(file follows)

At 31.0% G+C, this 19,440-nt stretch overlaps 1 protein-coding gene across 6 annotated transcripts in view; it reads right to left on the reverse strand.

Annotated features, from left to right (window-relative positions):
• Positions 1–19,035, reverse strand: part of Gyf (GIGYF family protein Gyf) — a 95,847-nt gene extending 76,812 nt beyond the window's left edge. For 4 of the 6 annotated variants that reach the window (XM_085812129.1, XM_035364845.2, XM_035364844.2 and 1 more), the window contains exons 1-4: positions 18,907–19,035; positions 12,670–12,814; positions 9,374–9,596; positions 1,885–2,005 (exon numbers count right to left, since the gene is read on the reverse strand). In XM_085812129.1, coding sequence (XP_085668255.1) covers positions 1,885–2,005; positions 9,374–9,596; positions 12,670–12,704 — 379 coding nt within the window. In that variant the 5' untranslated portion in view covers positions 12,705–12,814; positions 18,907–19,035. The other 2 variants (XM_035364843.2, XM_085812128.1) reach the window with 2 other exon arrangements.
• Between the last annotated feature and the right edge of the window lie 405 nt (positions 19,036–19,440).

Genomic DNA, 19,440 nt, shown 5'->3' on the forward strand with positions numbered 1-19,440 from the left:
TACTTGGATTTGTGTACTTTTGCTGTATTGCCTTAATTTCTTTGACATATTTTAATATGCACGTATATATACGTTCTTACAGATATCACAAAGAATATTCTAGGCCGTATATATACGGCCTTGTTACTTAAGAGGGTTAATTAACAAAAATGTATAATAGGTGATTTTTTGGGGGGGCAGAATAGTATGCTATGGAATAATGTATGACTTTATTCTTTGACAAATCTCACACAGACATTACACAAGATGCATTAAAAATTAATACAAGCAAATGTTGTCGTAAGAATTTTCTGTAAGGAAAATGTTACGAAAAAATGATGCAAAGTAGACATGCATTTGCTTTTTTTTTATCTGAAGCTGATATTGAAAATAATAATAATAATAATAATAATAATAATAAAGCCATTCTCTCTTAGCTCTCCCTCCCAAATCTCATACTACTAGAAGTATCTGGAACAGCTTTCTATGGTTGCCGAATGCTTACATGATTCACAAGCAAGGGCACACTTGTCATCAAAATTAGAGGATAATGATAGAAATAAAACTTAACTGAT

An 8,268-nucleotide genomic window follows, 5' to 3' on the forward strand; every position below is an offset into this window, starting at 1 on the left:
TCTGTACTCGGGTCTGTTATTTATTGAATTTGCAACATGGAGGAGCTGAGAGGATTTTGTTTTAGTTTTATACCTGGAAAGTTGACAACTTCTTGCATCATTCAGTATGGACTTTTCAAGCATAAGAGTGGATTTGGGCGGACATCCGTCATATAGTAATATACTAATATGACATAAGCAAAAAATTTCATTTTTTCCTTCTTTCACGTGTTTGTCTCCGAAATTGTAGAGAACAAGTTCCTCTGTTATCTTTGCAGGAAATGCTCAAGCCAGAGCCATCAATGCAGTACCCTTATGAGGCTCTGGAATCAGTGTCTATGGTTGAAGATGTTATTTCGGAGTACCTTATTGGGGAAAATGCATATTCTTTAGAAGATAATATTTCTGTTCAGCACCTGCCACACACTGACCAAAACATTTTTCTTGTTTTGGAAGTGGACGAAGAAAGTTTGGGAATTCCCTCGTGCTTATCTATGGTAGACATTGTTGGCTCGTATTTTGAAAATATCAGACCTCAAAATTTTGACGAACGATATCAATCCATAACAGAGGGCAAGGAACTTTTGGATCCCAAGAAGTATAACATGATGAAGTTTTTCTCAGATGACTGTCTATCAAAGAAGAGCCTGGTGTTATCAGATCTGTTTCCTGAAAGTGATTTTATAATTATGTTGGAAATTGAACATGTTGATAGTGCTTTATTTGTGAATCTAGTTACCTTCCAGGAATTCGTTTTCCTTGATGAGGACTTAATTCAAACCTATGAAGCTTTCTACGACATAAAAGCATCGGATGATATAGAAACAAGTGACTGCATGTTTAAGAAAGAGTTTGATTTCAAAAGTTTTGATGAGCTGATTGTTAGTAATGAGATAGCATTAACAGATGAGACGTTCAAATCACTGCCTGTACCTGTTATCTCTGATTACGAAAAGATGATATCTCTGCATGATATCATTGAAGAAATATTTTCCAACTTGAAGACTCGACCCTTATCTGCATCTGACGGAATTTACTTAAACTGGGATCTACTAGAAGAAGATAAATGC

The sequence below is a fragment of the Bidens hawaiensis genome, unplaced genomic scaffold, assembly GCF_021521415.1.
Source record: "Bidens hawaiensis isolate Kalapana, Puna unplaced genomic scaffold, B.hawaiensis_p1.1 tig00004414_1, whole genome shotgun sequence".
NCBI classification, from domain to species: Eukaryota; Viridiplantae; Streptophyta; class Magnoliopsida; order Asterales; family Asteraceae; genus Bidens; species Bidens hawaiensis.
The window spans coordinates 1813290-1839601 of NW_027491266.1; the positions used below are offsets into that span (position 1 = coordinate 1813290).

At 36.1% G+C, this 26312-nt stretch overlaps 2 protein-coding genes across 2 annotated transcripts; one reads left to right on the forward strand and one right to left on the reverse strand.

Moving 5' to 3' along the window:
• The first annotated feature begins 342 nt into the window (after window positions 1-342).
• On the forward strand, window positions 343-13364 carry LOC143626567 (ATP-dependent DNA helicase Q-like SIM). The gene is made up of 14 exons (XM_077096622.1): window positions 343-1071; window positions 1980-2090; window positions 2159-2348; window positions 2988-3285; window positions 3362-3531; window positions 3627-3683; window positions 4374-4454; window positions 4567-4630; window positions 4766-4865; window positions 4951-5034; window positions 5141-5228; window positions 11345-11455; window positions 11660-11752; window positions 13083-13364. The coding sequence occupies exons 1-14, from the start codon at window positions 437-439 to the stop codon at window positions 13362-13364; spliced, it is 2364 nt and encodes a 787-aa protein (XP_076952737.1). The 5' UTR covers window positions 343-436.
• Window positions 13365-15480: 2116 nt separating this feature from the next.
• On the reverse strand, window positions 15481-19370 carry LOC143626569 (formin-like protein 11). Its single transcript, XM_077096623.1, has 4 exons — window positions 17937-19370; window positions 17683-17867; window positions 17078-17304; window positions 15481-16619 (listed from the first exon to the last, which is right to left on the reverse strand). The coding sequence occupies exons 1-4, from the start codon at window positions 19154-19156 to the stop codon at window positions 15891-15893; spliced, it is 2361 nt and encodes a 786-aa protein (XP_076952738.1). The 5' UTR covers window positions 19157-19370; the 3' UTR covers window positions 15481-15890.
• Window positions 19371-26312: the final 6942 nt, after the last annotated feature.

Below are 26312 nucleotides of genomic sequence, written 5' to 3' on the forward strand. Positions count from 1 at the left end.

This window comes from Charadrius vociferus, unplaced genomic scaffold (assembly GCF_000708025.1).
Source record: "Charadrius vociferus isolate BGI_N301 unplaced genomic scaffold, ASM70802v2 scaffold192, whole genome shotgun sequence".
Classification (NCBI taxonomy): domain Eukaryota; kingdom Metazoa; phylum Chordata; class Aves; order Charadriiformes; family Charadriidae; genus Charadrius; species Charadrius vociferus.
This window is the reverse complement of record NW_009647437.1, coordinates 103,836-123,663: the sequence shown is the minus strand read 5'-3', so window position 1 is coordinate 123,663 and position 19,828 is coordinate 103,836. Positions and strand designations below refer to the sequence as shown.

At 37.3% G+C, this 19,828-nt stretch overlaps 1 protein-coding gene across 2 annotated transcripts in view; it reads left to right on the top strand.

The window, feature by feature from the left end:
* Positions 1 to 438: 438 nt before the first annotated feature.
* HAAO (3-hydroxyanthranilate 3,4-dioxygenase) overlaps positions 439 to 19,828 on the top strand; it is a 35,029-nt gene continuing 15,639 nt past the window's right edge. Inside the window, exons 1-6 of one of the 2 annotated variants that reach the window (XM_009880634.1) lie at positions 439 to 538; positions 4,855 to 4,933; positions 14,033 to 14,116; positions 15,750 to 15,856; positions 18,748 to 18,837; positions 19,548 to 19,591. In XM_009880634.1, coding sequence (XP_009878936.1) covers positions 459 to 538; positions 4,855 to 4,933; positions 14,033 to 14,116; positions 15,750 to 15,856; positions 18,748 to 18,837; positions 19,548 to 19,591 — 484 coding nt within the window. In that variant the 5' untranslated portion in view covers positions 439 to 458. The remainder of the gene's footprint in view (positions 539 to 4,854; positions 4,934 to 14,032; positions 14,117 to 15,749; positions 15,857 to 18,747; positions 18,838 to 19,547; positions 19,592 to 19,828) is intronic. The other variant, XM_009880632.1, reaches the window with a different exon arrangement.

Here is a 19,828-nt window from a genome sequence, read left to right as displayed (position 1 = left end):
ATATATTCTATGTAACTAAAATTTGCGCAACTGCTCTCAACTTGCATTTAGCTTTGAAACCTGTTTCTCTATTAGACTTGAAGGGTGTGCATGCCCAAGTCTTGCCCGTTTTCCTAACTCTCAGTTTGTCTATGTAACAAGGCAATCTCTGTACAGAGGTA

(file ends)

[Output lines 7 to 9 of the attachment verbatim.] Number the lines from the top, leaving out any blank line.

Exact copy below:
An 8,268-nucleotide genomic window follows, 5' to 3' on the forward strand; every position below is an offset into this window, starting at 1 on the left:
TCTGTACTCGGGTCTGTTATTTATTGAATTTGCAACATGGAGGAGCTGAGAGGATTTTGTTTTAGTTTTATACCTGGAAAGTTGACAACTTCTTGCATCATTCAGTATGGACTTTTCAAGCATAAGAGTGGATTTGGGCGGACATCCGTCATATAGTAATATACTAATATGACATAAGCAAAAAATTTCATTTTTTCCTTCTTTCACGTGTTTGTCTCCGAAATTGTAGAGAACAAGTTCCTCTGTTATCTTTGCAGGAAATGCTCAAGCCAGAGCCATCAATGCAGTACCCTTATGAGGCTCTGGAATCAGTGTCTATGGTTGAAGATGTTATTTCGGAGTACCTTATTGGGGAAAATGCATATTCTTTAGAAGATAATATTTCTGTTCAGCACCTGCCACACACTGACCAAAACATTTTTCTTGTTTTGGAAGTGGACGAAGAAAGTTTGGGAATTCCCTCGTGCTTATCTATGGTAGACATTGTTGGCTCGTATTTTGAAAATATCAGACCTCAAAATTTTGACGAACGATATCAATCCATAACAGAGGGCAAGGAACTTTTGGATCCCAAGAAGTATAACATGATGAAGTTTTTCTCAGATGACTGTCTATCAAAGAAGAGCCTGGTGTTATCAGATCTGTTTCCTGAAAGTGATTTTATAATTATGTTGGAAATTGAACATGTTGATAGTGCTTTATTTGTGAATCTAGTTACCTTCCAGGAATTCGTTTTCCTTGATGAGGACTTAATTCAAACCTATGAAGCTTTCTACGACATAAAAGCATCGGATGATATAGAAACAAGTGACTGCATGTTTAAGAAAGAGTTTGATTTCAAAAGTTTTGATGAGCTGATTGTTAGTAATGAGATAGCATTAACAGATGAGACGTTCAAATCACTGCCTGTACCTGTTATCTCTGATTACGAAAAGATGATATCTCTGCATGATATCATTGAAGAAATATTTTCCAACTTGAAGACTCGACCCTTATCTGCATCTGACGGAATTTACTTAAACTGGGATCTACTAGAAGAAGATAAATGC

The sequence below is a fragment of the Bidens hawaiensis genome, unplaced genomic scaffold, assembly GCF_021521415.1.